XML tag name linked editing

Formatting and Cleanup

XML Formatting lets you reformat the indentations and line delimiters, and reflow long lines of the selected XML element or the whole XML document. XML Formatting makes the document easier to read and better for printing. The XML formatting options are configured on the XML Source preference page ( Window > Preferences > Web and XML > XML Files > XML Source ).


preference page block for XML formatting


Highlight a XML element and press Ctrl+I or select Source > Format > Active Elements from the menu bar to format the selected XML element. Press Ctrl+Shift+F or select Source > Format > Document from the menu bar to format the whole XML document.


XML Cleanup lets you correct simple errors in the XML document such as adding required attributes that are missing, inserting missing begin or end tags, and quoting unquoted attribute values. Some convenient options, such as compressing empty element tags, formating the source, and converting line delimiters, are provided to make documents more consistent.


popup Cleanup dialog

JavaScript Editor with Preview

With the help of the Outline view, the JavaScript Editor gives you a clear hierarchy view of the JavaScript variables and functions you have in the JavaScript file. JavaScript keywords are highlighted in different colors and Content Assist provides you with a list of suggested completions for partially entered strings along with visual indicators for the web browsers that support the method.


JavaScript Editor


SSE provides two JavaScript editors differing only by the presence of a Preview page. The Preview Page in the JavaScript Editor lets you test your code by wrapping the file in a simple HTML file using a script tag. You may also preview the JavaScript file with any HTML file in the project that includes the JavaScript file.


JavaScript Editor's Preview page

Quick Fix and Quick Assist

In the XML editor, if you see an error underlined with a squiggly line, position the caret inside the underlined range and press Ctrl+1 or select Edit > Quick Fix to see a list of suggested corrections.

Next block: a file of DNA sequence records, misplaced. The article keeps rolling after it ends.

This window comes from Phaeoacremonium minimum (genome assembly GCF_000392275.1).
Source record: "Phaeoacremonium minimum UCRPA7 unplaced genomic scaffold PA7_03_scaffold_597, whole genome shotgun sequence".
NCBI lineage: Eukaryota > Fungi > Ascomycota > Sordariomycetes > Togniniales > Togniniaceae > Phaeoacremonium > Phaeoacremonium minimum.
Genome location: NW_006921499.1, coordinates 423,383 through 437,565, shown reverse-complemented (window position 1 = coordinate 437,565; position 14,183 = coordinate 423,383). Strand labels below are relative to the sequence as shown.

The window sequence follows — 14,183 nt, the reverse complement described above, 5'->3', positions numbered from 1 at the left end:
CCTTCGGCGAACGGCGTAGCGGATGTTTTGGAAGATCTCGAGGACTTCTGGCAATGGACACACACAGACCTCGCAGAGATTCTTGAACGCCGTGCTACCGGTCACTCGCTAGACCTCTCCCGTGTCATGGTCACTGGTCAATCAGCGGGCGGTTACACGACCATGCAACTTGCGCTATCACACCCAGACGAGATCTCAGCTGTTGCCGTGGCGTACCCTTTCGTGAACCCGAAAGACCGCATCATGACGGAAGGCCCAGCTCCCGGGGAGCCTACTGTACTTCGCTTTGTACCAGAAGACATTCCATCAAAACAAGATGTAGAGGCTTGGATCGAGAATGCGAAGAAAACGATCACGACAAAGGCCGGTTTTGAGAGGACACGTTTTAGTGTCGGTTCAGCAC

XML Quick Fix example


Quick Assist proposals are available even if there is no problem or warning.


XML Quick Assist example


Depending on the Quick Assist proposal, you may enter the Linked Edit mode where you may change multiple occurrences of a string in the file simultaneously.


XML Quick Assist example with Rename Element chosen


Quick Fix and Quick Assist proposals for Java code embedded in JSP files are also available.


Quick Fix example of Java in the JSP editor

JSP semantic highlighting

The JSP editor allows you to highlight JSP and custom action tags differently from HTML and XML to help distinguish the JSP content from the its template content.


JSP Style preference page; the Java source is not itself highlighted in this preference page
Did you know that clicking in the sample text area automatically shows the style settings for that text's content type?

JSP Debugging

The JSP editor can set breakpoints compatible with JSR-045 compliant servers such as Apache Tomcat 5.0 and newer. As in the JDT Java editor, breakpoints are set using the ruler's context menu.


the JSP editor ruler context menu


When stepping, local variables are visible as well as the JSP source itself.


a JSP being debugged


The Debug perspective's Run menu and its accelerators are also made available.


The Debug perspective's Run menu